Church in the grounds of Nostell Priory.
The priory, dedicated to St Oswald, was founded in the 12th century.
The friars continued there until the Dissolution of the Monasteries by Henry VIII in the 16th century.
The property was acquired in 1654 by Rowland Winn, a London City alderman with properties in Lincolnshire.
The present building was constructed to the north of the old priory and was created over a period of 50 years from 1735 and involved two architects.
Sir Rowland Winn, the 4th Baronet, commissioned James Paine to design his house.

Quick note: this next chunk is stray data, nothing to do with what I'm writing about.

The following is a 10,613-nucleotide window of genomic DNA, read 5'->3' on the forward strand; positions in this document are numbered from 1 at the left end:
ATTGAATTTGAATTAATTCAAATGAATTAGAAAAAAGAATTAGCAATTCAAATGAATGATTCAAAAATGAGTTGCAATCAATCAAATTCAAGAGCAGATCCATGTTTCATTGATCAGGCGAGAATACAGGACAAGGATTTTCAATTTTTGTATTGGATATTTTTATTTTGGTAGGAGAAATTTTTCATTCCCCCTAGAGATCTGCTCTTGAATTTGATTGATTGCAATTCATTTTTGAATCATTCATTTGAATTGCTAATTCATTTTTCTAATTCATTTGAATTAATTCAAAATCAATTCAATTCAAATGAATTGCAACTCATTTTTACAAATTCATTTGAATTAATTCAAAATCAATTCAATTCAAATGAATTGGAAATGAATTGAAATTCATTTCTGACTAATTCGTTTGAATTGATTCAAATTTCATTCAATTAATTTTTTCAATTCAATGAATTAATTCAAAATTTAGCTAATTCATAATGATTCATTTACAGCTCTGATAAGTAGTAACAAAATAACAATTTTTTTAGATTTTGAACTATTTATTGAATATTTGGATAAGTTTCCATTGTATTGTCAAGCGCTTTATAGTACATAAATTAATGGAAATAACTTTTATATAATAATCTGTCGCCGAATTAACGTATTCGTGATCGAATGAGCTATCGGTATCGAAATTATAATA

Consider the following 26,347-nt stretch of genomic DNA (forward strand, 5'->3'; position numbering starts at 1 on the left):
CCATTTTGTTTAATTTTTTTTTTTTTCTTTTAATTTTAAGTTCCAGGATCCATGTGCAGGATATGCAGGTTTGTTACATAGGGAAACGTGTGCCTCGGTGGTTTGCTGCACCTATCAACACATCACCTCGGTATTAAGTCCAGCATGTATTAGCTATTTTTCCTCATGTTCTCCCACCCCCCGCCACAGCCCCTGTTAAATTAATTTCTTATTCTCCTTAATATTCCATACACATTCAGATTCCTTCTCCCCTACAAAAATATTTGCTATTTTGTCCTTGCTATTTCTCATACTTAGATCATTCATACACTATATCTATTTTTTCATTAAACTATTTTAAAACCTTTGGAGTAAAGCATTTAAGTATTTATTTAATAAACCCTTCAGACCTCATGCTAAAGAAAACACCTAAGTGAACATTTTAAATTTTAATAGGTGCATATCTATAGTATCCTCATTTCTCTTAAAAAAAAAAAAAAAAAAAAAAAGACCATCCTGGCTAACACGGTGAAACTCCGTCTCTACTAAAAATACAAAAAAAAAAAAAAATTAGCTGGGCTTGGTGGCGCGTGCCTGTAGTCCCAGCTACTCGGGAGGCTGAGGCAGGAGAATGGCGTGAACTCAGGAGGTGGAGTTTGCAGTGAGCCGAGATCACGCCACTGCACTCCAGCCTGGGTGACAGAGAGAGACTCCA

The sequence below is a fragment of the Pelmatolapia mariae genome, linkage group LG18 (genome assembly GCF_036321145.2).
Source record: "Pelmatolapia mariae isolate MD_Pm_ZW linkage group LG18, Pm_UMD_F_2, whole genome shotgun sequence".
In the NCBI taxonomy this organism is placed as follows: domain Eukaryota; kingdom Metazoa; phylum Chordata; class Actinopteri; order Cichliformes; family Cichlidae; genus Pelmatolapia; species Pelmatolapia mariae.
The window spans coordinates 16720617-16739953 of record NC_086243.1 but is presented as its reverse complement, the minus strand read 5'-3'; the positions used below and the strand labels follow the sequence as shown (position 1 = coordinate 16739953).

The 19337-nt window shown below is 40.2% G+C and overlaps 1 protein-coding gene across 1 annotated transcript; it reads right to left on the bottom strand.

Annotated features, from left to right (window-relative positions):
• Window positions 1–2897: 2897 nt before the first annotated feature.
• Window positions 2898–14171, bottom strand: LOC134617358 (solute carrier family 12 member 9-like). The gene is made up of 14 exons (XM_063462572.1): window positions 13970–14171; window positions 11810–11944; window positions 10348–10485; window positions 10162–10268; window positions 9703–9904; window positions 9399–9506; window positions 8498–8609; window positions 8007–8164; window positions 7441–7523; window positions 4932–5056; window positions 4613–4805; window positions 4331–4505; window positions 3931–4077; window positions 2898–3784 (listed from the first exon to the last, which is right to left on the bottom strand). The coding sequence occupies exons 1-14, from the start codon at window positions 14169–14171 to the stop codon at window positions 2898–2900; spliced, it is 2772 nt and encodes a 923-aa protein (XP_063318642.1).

Although Paine went on to become one the foremost architects of the mid-18th century, at the time he began work on Nostell Priory he was only 19 years old. Paine and Sir Rowland spent eight years designing and building the central block and worked on plans for a larger Palladian house. However, they did not finish their work.
In 1765 Sir Rowland died and his son (also Sir Rowland) employed Robert Adam to complete the house in the neo-classical style. Adam designed extensions for either side of the house but only the north wing was added. As a result the house has an asymmetrical appearance.